Last updated: October 22. 2013 3:52PM - 829 Views
By - rtomkavage@civitasmedia.com

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About 50 music students and their parents gathered at the Oct.16 Abington Heights School Board’s monthly business meeting to question the board on its decision to discontinue overnight trips for the band, chorus and orchestra.

Susan Sileo, president of the Abington Heights Band Boosters, expressed her disappointment with the elimination of the trips.

“As a united group, we’ve experienced these trips first-hand as chaperones,” Sileo said. “The trips have always been very well organized and structured. The students are well behaved, respectful and have represented our school and community in a positive manner.

“Our experiences have been very positive and the overall benefits far outweigh the extremely rare negative ones. We believe the overnight trip is an important and integral part of the marching band experience.”

Freshman Taylor Messina believes cancelling the trips would take away from the close bond enjoyed by the group.

“I can already tell that we’re becoming a family,” he said. “Together, we can do amazing things. By taking away these band trips, it would hinder our unity as a band.”

Evan Eckersley, assistant director and former band member, fears participation in the band may be affected if the trips are cut.

“The main reason I implore you to reconsider is for the well-being of the music program,” he said. “The trips are a significant incentive that draw many students to the band.”

According to Abington Heights Superintendent of Schools Dr. Michael Mahon, while last year’s accusations of theft by two members of the band played a part in the decision, there were also other factors.

“The trips themselves have not been flawless and without incident,” he said. “There have been some difficulties, along with tremendous good and lots of fun. We did not cut trips for the entire music department because two kids acted badly. The incident, as severe as it was, did prompt us to accelerate our look at the whole idea of the trips, and how to improve it. My only interest is doing the right thing.”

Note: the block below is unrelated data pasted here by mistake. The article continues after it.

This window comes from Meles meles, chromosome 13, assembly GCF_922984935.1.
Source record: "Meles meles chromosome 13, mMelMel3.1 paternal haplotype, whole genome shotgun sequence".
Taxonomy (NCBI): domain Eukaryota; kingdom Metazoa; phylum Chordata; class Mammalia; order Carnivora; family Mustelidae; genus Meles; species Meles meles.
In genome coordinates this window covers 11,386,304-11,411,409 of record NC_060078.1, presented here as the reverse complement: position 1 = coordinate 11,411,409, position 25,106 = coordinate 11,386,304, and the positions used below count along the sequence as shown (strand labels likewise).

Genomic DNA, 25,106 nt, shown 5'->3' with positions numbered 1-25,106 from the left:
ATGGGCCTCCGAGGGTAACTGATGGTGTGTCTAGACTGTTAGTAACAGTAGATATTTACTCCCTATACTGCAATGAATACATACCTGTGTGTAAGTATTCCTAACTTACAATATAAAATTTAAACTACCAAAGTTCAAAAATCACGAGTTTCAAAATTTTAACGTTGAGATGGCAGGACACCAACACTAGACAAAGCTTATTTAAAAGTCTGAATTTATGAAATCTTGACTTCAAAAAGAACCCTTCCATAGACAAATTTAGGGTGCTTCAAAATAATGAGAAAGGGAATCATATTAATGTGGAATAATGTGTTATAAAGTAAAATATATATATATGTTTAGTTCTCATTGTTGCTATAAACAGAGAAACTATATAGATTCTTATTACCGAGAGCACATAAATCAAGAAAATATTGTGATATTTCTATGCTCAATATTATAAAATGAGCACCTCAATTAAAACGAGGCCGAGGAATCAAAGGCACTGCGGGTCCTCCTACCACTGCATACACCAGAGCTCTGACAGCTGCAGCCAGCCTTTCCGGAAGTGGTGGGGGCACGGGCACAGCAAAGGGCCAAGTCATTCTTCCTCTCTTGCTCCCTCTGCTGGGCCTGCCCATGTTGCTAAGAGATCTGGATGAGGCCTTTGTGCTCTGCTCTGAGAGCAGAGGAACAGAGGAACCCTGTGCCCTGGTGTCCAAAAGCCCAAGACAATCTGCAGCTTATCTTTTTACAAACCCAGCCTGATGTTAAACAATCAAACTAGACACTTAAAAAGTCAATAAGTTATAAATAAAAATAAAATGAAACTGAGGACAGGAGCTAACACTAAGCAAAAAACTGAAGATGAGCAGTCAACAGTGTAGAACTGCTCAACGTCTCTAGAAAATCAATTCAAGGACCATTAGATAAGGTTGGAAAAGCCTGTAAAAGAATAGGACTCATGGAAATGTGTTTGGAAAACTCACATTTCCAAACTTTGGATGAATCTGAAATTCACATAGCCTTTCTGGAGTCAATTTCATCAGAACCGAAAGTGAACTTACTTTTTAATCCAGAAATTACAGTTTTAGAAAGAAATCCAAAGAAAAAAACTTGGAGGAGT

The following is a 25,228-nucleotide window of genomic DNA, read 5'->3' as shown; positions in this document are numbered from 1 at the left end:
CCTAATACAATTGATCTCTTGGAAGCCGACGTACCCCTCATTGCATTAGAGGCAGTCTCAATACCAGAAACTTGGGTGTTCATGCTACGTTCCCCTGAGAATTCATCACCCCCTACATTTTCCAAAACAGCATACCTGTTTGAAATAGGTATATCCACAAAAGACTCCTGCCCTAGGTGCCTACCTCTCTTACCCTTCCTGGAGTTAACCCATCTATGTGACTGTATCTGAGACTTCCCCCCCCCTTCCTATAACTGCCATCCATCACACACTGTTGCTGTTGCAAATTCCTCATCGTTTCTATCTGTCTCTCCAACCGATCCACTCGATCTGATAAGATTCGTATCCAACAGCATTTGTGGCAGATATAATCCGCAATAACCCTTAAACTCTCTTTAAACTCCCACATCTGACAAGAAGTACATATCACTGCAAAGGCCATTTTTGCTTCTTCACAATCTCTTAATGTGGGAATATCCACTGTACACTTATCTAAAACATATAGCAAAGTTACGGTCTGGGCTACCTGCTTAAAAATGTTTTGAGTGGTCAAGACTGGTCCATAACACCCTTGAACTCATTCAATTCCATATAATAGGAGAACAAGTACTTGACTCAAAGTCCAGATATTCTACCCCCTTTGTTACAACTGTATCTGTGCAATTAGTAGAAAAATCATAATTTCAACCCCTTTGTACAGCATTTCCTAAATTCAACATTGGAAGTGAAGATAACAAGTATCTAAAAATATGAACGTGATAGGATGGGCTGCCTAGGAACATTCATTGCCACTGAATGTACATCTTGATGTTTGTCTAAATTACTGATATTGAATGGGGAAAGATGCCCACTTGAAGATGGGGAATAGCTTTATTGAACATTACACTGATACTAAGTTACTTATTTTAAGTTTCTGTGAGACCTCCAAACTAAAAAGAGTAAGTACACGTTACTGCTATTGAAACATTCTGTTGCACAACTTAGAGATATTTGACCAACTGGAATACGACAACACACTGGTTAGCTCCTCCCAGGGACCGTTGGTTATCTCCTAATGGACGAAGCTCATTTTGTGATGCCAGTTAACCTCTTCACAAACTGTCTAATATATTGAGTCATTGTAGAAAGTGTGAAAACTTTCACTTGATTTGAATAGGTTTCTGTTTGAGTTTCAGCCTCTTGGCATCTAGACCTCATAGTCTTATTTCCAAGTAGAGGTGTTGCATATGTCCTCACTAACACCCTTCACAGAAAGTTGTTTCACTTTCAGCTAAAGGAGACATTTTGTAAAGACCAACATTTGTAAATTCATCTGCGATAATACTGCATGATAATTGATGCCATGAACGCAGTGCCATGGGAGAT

Mahon will reflect on the decision and report back to the board at the district’s Nov. 6 work session.

He believes there is room for growth in the music program with a few changes.

“This group is fantastic,” he said. “We think that, in the long run, we will advance as a band and as an organization by doing things a little different. This is true of our chorus and orchestra, as well. This has been an ongoing conversation at the department and administrative level (as) well as teachers at the high school.”

According to Abington Heights High School Principal Pamela Murray, the district is not “closing the door” on trips for students who advance in district, regional, and state competitions.

“We’re still looking for additional ways for our students to compete at a higher level,” she said.

Robin Domenico, of Clarks Green, asked the board why some high school students were pulled into small groups based on religion and race.

“We, over the past five years, have made some really good effort to talk with students,” Mahon said. “Left unaddressed during my tenure here was any conversation, with one exception, with minority groups. Particularly over the past few years, we have seen issues where members of minority groups have felt uncomfortable because of actions that have taken place either unintentional or intentional.”

According to Mahon, after the initial meeting, all student participation is voluntary.

“We don’t understand any of their perspectives, we may never, but we certainly never will unless we start to ask,” he said. “It’s our hope to continue to engage in these discussions to better understand barriers minority students face so that we can address them.”

Board President Cathy Hardaway believes there was good intention behind the meetings, but acknowledged it could have been initiated in a smoother fashion.

“I think there is a communication issue,” she said. “When people saw these groups, it just went haywire, which is unfortunate. As an African-American, I hope we have some good diversity discussions with everyone because it needs to be discussed.”

In other business: The board voted, 7-0, to approve Dr. Fran Rassouli as the new director of special education. They also voted, 7-0, to accept the resignation of Robert Bugno, principal of the Newton Ransom and South Abington Elementary Schools.

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